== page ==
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Vaishnavi Ranganathan

PhD student

Resume

Sensor Systems Lab

Electrical Engineering

University of Washington, Seattle

vnattar@uw.edu


Design Software

Solid Works, AutoCAD, Altium, Eagle, Cadence, HFSS, Encounter, COMSOL, L-Edit, GNU Radio

Programming Skills

Verilog, C/C++, Python, Labview

Instrumentation

IC Station, Wire bonding, SEM imaging, Semiconductor characterization, Clean-100 fabrication


Technical skills

PCB Design, Wireless Power, RFID Communication, MEMS/NEMS, Low-Power IoT

Software Defined Radio, Machine Learning

IC Fabrication, Biocompatible Packaging



About Me

PhD / UW EE
Sept 2013 - Current

I am a Ph.D. Student in the Sensor Systems Lab at the University of Washington, Seattle. My research interests involve developing low-power embedded devices for monitoring physiological parameters and IoT applications. Specifically, I have worked on HF and UHF wireless power harvesting, ultra-low-power wireless communication and computation for implantable and wearable devices.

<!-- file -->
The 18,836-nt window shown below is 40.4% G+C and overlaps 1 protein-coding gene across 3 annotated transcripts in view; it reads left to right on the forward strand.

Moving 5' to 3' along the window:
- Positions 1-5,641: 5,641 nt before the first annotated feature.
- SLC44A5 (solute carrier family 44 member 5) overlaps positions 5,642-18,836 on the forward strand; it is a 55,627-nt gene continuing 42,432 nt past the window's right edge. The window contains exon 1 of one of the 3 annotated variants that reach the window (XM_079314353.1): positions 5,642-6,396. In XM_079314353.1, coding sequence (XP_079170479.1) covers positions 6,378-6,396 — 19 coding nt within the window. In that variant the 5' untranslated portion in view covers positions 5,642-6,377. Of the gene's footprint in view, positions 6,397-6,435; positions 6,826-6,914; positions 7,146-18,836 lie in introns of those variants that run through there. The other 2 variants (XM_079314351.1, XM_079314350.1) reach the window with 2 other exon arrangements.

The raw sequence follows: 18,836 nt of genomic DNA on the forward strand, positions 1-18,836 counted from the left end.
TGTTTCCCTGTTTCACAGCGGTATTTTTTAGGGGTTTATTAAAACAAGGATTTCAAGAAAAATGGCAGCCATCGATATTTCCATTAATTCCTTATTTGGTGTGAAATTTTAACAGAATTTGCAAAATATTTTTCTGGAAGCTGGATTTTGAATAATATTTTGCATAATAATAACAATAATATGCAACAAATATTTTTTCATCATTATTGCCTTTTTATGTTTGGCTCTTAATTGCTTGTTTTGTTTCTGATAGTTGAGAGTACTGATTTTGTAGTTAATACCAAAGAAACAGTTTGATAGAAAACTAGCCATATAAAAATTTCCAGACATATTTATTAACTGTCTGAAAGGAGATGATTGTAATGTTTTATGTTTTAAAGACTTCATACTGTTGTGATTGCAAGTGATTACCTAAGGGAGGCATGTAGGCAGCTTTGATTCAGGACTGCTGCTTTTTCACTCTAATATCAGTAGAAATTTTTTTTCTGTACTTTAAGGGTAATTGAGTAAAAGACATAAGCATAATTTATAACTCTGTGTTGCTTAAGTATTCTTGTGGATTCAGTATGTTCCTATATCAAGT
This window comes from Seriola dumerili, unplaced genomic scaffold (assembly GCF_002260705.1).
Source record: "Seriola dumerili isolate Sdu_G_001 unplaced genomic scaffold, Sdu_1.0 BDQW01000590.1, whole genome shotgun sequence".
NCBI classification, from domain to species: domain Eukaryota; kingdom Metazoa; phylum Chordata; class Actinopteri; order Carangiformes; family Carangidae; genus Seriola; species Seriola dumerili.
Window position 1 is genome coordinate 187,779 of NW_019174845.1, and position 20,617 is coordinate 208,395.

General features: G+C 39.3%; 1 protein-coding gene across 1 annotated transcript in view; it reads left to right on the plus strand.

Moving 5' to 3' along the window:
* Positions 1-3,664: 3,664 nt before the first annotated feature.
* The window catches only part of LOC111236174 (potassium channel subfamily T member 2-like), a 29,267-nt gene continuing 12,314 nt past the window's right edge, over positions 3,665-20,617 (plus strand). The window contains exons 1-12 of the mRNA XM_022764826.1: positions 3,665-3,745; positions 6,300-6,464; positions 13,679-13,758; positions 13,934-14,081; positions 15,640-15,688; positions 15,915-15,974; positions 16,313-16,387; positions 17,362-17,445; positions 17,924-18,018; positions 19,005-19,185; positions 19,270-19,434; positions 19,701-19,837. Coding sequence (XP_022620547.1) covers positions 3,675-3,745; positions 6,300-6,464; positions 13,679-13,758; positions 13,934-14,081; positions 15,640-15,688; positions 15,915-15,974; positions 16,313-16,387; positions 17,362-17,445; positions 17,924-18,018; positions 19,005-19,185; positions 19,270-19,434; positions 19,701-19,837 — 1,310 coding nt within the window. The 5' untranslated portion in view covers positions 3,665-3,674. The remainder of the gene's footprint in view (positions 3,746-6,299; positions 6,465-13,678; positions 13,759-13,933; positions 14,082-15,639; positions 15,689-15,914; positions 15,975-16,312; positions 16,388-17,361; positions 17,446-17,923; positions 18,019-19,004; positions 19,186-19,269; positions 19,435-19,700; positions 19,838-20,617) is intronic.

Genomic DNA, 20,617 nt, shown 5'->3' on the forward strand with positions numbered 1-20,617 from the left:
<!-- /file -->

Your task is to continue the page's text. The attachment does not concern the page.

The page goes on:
MS / CWRU EECS
Aug 2011 - Jul 2013

I received my Masters in EECS from Case Western Reserve University (CWRU), Cleveland OH. As a part of the Nanoscape Lab I pursued research on NEMS for high-speed switching and non-volatile memory. In addition, I was involved in the development of a dual purpose implantable ultrasonic assembly for detecting recurrent cancer, and design and analysis of a nanochannel for fast and precise DNA base sequencing.


B.Tech /ASE India
Aug 2007 - July 2011

I received my B.Tech in Electronics and Instrumentation Engineering from Amrita School of Engineering, Coimbatore, India and was a research student at the Indian Institute of Technology, Bombay during my senior year in B.Tech. As an undergraduate I gained experience in robotics, MEMS and was a member of SAE India.


Work Experience

Microsoft Research / Medical Devices Group, Redmond
June 2016 - August 2016

As a summer intern in the Medical Devices Group at MSR I developed a small form factor wearable passive sensor for continuous physiological monitoring. The device was designed to operate with ultra-low power consumption and leveraged UHF frequency for communication and power.